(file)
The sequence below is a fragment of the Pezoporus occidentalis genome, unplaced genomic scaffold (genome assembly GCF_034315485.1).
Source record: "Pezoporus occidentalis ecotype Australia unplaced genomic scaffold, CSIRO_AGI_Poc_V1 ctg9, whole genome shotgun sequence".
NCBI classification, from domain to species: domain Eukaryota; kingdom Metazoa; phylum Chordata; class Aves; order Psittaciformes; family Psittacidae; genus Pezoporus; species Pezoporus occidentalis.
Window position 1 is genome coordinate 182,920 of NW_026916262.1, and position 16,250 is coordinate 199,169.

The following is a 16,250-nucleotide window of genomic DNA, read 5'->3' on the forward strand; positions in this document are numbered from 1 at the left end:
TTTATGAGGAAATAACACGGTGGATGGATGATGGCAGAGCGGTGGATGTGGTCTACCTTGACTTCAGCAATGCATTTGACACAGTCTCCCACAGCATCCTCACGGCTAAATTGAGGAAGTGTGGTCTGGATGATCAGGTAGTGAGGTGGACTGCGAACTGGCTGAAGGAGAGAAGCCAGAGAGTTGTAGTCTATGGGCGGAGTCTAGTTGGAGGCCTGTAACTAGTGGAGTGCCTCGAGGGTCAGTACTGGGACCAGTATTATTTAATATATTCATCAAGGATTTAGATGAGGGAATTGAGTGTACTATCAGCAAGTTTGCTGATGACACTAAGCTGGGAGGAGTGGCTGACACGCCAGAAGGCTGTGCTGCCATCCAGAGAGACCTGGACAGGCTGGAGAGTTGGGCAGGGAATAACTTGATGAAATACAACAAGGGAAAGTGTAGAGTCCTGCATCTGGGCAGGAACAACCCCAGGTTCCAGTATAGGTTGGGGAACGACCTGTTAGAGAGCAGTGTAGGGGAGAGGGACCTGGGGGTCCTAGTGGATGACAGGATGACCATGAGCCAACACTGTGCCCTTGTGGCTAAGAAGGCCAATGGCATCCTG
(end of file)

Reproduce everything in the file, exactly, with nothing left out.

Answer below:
The sequence below is a fragment of the Pezoporus occidentalis genome, unplaced genomic scaffold (genome assembly GCF_034315485.1).
Source record: "Pezoporus occidentalis ecotype Australia unplaced genomic scaffold, CSIRO_AGI_Poc_V1 ctg9, whole genome shotgun sequence".
NCBI classification, from domain to species: domain Eukaryota; kingdom Metazoa; phylum Chordata; class Aves; order Psittaciformes; family Psittacidae; genus Pezoporus; species Pezoporus occidentalis.
Window position 1 is genome coordinate 182,920 of NW_026916262.1, and position 16,250 is coordinate 199,169.

The following is a 16,250-nucleotide window of genomic DNA, read 5'->3' on the forward strand; positions in this document are numbered from 1 at the left end:
TTTATGAGGAAATAACACGGTGGATGGATGATGGCAGAGCGGTGGATGTGGTCTACCTTGACTTCAGCAATGCATTTGACACAGTCTCCCACAGCATCCTCACGGCTAAATTGAGGAAGTGTGGTCTGGATGATCAGGTAGTGAGGTGGACTGCGAACTGGCTGAAGGAGAGAAGCCAGAGAGTTGTAGTCTATGGGCGGAGTCTAGTTGGAGGCCTGTAACTAGTGGAGTGCCTCGAGGGTCAGTACTGGGACCAGTATTATTTAATATATTCATCAAGGATTTAGATGAGGGAATTGAGTGTACTATCAGCAAGTTTGCTGATGACACTAAGCTGGGAGGAGTGGCTGACACGCCAGAAGGCTGTGCTGCCATCCAGAGAGACCTGGACAGGCTGGAGAGTTGGGCAGGGAATAACTTGATGAAATACAACAAGGGAAAGTGTAGAGTCCTGCATCTGGGCAGGAACAACCCCAGGTTCCAGTATAGGTTGGGGAACGACCTGTTAGAGAGCAGTGTAGGGGAGAGGGACCTGGGGGTCCTAGTGGATGACAGGATGACCATGAGCCAACACTGTGCCCTTGTGGCTAAGAAGGCCAATGGCATCCTG